International law has no central authority and operation as an anarchic highly decentralized legal order. Nevertheless, the absence of an authoritarian figure to enforce penalties does not mean that international law should not be considered “real” law. Law is still applied, but practiced and enforced in different ways. Overall, international law is considered “real” law because system of rules, established by binding agreements, that aim to regulate the actions of its members, but with different characteristics practiced in the domestic arena, where there is legislative, judiciary, executive, and police
Thus the law “you will not stand on the blood of your neighbor” is valid because it protects the natural right that an individual has to life. On the other hand Aquinas believes that the validity of a law is rooted in the divine principles that underlie the law. Natural law consist of an ethical aspect, which are the moral principles only known to God as well as a legal component which is the expression of these moral principles within the human legal system . According to Aristotle these moral principles, which exist on the eternal level of law, are the basis of the laws that are created on the human level. In the adoption case Justice Dornor asked whether a person enjoys the fruit of a forbidden act in order to illustrate the moral principles underlying our laws .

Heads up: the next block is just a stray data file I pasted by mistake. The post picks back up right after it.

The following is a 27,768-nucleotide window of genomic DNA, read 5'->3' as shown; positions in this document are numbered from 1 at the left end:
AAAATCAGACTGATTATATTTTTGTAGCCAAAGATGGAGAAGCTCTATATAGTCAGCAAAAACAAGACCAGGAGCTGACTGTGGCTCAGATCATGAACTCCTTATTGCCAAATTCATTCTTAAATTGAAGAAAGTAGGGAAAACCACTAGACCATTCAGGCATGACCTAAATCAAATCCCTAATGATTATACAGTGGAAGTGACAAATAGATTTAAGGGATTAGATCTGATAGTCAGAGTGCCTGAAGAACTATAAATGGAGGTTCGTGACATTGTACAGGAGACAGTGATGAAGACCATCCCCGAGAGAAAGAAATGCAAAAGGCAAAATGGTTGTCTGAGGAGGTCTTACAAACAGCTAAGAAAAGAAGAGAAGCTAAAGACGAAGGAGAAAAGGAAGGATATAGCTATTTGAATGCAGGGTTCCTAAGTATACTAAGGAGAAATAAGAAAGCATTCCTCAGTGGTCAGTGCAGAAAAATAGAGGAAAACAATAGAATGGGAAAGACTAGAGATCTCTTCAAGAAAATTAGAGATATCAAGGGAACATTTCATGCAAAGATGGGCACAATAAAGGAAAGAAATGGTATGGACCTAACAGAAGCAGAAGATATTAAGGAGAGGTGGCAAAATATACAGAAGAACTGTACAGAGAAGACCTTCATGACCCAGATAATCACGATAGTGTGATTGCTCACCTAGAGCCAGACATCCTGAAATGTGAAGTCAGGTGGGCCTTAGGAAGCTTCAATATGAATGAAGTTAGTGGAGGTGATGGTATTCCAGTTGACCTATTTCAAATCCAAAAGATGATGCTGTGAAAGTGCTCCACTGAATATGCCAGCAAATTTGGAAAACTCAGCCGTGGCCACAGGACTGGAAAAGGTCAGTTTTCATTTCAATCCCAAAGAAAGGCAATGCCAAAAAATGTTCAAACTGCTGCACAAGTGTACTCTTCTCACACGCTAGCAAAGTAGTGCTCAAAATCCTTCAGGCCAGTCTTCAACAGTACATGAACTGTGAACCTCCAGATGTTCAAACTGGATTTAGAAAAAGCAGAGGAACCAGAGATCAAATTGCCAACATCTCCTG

Indeed in Plato’s ideal republic the state’ laws are replaced by the “philosopher king’s” law. These philosopher kings were to be trained and would do so through rationally perceived dictates of ultimate virtue. They would cease to be encumbered by the various legal forms but instead become characterised by wisdom and be accepted through its very excellence. The closest Plato nears to the concept of natural law theory is in the Republic whereby he analogises health, as the natural order of the body, and justice as the natural order of things within the state, and in his discussion of the formal idea of justice as “just by nature” and finally in Laws, in which the Athenian Stranger, discussing how one would establish a state in which laws have a greater power than the rulers, proposes to speak about divine law which would supply the need for a governing higher
It places the greatest importance not on state actors, but on the institutions and norms that exist in the international system (Karns, p. 59). Unlike Realism, Social Constructivism suggests that interests and identities of states can in fact change and are not assumed to be fixed. For example, the institution of state sovereignty is important, but the idea of what sovereignty is has changed as the social beliefs, cultural, and norms of states change (Karns, p. 59). According to this theory, the greatest means to affect these kinds of socially constructed changes is through multilateralism. Also in contrast to Realism, Social Constructivism purposes that IGOs have actual power, and their power comes not from their need to enforce authority, but their ability to act impartially as vessels for cooperation, and as actors that can teach and create new norms (Karns, p.